Radiation-Associated Sarcoma of Bone: A Report of Two Cases and Review of the Literature
Lauren K. Ehrlichman, MD, Caleb M. Yeung, BA, Erin F. Gillespie, MD, Mark C. Callanan, MD, John E. Ready, MD, Marco L. Ferrone, MDDisclosure Information
©2015 by The Orthopaedic Journal at Harvard Medical School
Radiation-associated sarcoma (RAS) is a rare tumor of mesenchymal tissue that arises in the setting of previous radiation exposure, most commonly for the treatment of another primary oncologic process. Although a rare complication of ionizing radiation, RAS has been increasingly recognized as cancer survival rates improve and cancer patients live longer following treatment. Patients will benefit from an improved understanding of the pathogenesis, natural history, and treatment of this condition. The cases described illustrate two examples of patients who developed RAS, one in the setting of previous external beam radiation and the other following proton beam radiation. Data regarding epidemiology, pathogenesis, natural history, and treatment of this condition are discussed.
Radiation-associated sarcoma (RAS) is a rare, malignant tumor of mesenchymal tissue that arises in the setting of radiation exposure, most commonly from radiation therapy (RT) for the treatment of another primary oncologic process. Representing 3-6% of all sarcomas, RAS can arise in any location and typically follows RT for lymphoma, breast cancer, or gynecologic cancer.1–9 RAS was one of the first solid cancers to be linked to ionizing radiation exposure, with the first cases described in the 1920s in patients who had received radiation therapy for benign bone conditions and in watch dial painters using radium paint.10,11 The association between radiation and malignancies was observed in the population that survived the World War II bombings. Radiation was identified as a precursor to malignancy in later studies of Japanese survivors of the atomic bombs, survivors of the Chernobyl nuclear accident, following occupational exposure to radiation, and after the use of radiation in medicine.12–14
The diagnostic criteria for RAS were first proposed in 1948 by Cahan in a case series of 11 sarcomas that manifested in irradiated bone.15 This definition of radiation-associated sarcoma was later revised in 1971 by Arlen et al. and in 1999 by Murray et al. Criteria for RAS include the following: 1) the sarcoma must have arisen in the setting of previous radiation exposure within the 5% isodose line of the irradiated field (i.e. the volume of tissue receiving at least 5% of the prescription dose), 2) the histologic features of the sarcoma must be of a different pathology than that of the primary malignancy, and 3) there must have been no evidence that the sarcoma was likely to have been present prior to the onset of radiation.10, 16, 17 The required length for latency period following initial treatment is controversial, as recent literature has suggested that as few as 6 months of latency can suffice for the diagnosis of radiation-associated sarcoma while other authors have suggested a 5-year latency period.15, 18
The absolute risk of RAS is low, with RAS thought to arise in approximately 0.1% of adults exposed to RT.19–21 However, there are several factors that can increase the risk of developing RAS. The incidence of RAS in children is significantly higher than in adults, which is likely due to longer survival after RT exposure as well as inherent biological differences including genetic predispositions that may have contributed to their first cancer.22–29 Among RAS arising from treatment of pediatric malignancies, osteosarcomas are the most common subtype and occur in the first 20 years following RT in children.22, 30 Genetic factors may also predispose to the subsequent development of RAS.23, 31–33 Other factors that may increase the risk of RAS include anthracycline or alkylating chemotherapy agents as well as exposure to industrial chemicals such as vinyl chloride, arsenic, and phenoxy herbicides.29, 34–37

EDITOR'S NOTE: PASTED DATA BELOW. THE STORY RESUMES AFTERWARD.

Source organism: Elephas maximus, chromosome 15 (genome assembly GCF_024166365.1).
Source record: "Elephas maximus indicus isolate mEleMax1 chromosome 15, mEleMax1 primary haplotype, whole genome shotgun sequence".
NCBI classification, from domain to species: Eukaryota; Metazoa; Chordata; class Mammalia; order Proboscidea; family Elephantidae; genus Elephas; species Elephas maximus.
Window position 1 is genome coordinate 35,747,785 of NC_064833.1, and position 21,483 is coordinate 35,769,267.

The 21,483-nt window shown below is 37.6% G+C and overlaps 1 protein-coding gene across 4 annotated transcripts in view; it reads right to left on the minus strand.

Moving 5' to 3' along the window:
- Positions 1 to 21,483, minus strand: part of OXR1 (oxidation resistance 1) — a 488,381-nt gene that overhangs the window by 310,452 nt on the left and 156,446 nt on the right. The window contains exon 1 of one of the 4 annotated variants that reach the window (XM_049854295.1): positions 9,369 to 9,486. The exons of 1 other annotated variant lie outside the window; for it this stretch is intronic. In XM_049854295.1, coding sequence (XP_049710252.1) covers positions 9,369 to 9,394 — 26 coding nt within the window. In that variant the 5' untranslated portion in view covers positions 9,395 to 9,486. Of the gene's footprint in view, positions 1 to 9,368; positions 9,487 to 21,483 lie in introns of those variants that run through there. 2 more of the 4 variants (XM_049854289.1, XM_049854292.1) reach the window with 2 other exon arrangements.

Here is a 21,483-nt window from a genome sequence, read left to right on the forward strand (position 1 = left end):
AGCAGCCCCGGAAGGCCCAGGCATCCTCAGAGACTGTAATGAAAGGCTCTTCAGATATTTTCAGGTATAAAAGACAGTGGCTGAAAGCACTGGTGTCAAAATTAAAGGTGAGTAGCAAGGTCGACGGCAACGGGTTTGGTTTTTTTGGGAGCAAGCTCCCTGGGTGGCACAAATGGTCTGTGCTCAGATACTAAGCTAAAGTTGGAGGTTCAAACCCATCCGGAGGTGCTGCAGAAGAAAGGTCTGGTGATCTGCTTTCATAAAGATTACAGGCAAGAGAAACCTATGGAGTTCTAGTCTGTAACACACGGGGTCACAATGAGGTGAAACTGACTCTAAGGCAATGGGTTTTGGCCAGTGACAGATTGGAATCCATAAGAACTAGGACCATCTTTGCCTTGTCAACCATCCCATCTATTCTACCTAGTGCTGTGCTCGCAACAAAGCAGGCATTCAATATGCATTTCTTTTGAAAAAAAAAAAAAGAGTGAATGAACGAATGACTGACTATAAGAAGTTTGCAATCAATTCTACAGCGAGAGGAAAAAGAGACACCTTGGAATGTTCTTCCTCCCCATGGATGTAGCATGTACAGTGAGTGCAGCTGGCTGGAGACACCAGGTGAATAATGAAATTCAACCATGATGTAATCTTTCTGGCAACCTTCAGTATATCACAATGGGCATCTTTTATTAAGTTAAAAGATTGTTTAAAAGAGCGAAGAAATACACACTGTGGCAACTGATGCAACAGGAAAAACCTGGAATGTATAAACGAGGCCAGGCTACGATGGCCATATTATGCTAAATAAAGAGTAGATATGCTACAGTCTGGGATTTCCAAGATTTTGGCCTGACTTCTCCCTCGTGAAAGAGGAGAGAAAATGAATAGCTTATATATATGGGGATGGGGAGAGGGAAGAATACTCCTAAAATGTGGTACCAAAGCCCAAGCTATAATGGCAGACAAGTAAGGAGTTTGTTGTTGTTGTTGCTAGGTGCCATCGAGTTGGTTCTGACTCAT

Within all radiation-associated sarcomas, bone sarcomas represent approximately 20-30% of all RAS.2, 38–41 These are typically high-grade osteosarcomas, though fibrosarcomas and chondrosarcomas have also been reported with much less frequency.22, 42, 43 Other case studies have also shown RAS manifesting as extraosseous occurrences of osteosarcoma.44 The reported latency period between exposure and diagnosis of radiation-associated osteosarcoma is typically between 3-30 years.9, 45–48 A dose-related incidence of radiation-induced bone sarcomas with doses as low as 10 Gy has been shown, with strong associations described in the literature for doses of 30 Gy or greater.9, 30, 49–51 Radiation-associated sarcomas have been described in most bones in the body including the long bones of the upper and lower extremities as well as the spine, pelvis, hand, patella, sternum, clavicle, head and neck.48, 52–62
Radiation-associated osteosarcomas have been shown to arise secondary to radiotherapy treatments for various histologies, including the treatment of childhood leukemias, primary osteosarcoma, Ewing’s sarcoma, synovial sarcoma, and various carcinomas, including breast, uterine, bladder, nasopharyngeal, thyroid.45, 47, 57–59, 61–65 There is also data for secondary sarcoma after radiation therapy for benign disease, including heterotopic ossification which requires doses as low as 7 Gy in a single fraction.66 Recognition of secondary malignancy risk, particularly in younger patients with longer life expectancies, is one reason therapeutic radiation has evolved to treating primarily malignant processes in the past few decades.47, 50, 51